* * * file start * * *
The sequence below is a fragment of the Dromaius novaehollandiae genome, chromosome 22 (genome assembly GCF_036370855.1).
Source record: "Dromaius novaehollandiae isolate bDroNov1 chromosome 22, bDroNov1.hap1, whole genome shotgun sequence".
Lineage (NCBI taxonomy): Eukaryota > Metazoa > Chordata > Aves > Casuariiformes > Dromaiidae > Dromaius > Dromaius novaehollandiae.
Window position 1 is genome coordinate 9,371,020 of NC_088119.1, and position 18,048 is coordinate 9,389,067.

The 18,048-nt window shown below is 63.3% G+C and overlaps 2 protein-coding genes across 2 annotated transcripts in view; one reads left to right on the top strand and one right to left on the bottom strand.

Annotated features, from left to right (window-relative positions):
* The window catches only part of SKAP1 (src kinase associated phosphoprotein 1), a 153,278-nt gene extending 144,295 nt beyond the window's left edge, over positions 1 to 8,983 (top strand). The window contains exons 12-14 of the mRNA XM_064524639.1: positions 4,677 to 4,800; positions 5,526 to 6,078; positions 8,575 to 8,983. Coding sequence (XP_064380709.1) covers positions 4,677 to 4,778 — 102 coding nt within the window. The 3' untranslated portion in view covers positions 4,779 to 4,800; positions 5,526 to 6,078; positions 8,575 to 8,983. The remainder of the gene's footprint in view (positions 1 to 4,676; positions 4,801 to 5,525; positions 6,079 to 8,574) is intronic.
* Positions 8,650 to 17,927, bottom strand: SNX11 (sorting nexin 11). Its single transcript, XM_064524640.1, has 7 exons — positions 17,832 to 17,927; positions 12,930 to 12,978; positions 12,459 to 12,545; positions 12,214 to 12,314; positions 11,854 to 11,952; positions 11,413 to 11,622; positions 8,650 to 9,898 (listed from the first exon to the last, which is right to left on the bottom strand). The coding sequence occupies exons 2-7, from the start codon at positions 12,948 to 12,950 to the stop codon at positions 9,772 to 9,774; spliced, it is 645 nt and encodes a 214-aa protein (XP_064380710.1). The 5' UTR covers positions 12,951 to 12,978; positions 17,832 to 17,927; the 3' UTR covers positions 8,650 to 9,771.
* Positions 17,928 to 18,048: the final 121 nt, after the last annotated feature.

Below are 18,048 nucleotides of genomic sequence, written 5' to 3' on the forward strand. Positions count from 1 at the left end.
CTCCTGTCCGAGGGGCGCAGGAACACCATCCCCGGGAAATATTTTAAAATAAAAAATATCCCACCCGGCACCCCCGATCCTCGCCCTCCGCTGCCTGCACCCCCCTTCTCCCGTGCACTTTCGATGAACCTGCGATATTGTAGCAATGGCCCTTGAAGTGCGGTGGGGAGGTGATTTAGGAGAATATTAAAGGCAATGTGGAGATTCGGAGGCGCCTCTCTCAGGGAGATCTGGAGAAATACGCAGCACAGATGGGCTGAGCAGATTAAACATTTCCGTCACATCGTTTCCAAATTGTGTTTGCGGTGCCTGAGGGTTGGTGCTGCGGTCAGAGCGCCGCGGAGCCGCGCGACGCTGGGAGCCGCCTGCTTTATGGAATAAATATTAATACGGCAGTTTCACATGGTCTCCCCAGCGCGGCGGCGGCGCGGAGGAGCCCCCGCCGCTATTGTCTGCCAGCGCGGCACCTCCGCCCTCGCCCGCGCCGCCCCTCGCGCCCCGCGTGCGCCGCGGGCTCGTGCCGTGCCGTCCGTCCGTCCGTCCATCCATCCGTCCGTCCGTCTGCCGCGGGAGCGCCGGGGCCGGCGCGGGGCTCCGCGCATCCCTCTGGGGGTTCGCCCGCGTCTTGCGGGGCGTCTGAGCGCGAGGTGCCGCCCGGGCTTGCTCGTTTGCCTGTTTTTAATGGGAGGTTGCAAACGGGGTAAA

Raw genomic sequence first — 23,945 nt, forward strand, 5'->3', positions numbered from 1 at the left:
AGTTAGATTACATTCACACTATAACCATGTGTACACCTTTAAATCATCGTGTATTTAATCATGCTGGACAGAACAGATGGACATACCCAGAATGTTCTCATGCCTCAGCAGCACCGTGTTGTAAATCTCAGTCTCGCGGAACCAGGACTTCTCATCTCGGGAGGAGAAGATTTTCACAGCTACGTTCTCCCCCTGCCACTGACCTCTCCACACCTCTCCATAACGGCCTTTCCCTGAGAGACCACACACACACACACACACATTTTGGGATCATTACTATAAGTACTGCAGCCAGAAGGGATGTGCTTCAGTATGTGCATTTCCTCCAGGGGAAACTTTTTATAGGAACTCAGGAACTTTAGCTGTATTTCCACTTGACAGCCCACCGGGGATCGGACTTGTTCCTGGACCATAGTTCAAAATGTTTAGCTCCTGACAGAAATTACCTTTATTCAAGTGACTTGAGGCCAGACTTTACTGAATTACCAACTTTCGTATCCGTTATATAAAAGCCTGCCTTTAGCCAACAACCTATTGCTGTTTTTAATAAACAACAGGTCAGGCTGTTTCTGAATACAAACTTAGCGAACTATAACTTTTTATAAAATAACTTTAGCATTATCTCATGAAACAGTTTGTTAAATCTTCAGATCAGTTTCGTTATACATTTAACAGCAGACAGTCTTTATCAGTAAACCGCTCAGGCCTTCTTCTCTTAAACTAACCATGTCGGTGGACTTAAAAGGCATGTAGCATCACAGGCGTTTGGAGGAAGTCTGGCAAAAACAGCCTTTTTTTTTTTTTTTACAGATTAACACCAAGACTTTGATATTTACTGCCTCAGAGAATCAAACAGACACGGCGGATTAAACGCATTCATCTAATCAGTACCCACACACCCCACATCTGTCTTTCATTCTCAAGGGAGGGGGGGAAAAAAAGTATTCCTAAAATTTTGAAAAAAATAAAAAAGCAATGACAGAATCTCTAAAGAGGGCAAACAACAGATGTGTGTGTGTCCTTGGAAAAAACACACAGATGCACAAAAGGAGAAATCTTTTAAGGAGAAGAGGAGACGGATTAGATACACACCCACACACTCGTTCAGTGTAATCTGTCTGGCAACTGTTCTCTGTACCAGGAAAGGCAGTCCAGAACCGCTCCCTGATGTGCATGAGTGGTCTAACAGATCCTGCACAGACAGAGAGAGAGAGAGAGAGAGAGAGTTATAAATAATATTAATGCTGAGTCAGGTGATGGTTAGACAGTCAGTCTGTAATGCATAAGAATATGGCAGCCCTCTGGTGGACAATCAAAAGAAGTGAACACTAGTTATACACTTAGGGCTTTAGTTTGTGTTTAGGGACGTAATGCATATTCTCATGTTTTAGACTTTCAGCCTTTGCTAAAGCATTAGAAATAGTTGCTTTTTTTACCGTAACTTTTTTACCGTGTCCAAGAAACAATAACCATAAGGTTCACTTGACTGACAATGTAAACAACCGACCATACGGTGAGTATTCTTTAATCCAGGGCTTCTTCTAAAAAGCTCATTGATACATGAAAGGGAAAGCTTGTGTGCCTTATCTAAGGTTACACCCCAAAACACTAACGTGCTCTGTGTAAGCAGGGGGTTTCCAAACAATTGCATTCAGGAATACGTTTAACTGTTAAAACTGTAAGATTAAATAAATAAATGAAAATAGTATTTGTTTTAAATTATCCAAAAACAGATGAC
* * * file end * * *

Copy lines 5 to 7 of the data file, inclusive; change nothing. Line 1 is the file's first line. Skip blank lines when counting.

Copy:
The 18,048-nt window shown below is 63.3% G+C and overlaps 2 protein-coding genes across 2 annotated transcripts in view; one reads left to right on the top strand and one right to left on the bottom strand.

Annotated features, from left to right (window-relative positions):
* The window catches only part of SKAP1 (src kinase associated phosphoprotein 1), a 153,278-nt gene extending 144,295 nt beyond the window's left edge, over positions 1 to 8,983 (top strand). The window contains exons 12-14 of the mRNA XM_064524639.1: positions 4,677 to 4,800; positions 5,526 to 6,078; positions 8,575 to 8,983. Coding sequence (XP_064380709.1) covers positions 4,677 to 4,778 — 102 coding nt within the window. The 3' untranslated portion in view covers positions 4,779 to 4,800; positions 5,526 to 6,078; positions 8,575 to 8,983. The remainder of the gene's footprint in view (positions 1 to 4,676; positions 4,801 to 5,525; positions 6,079 to 8,574) is intronic.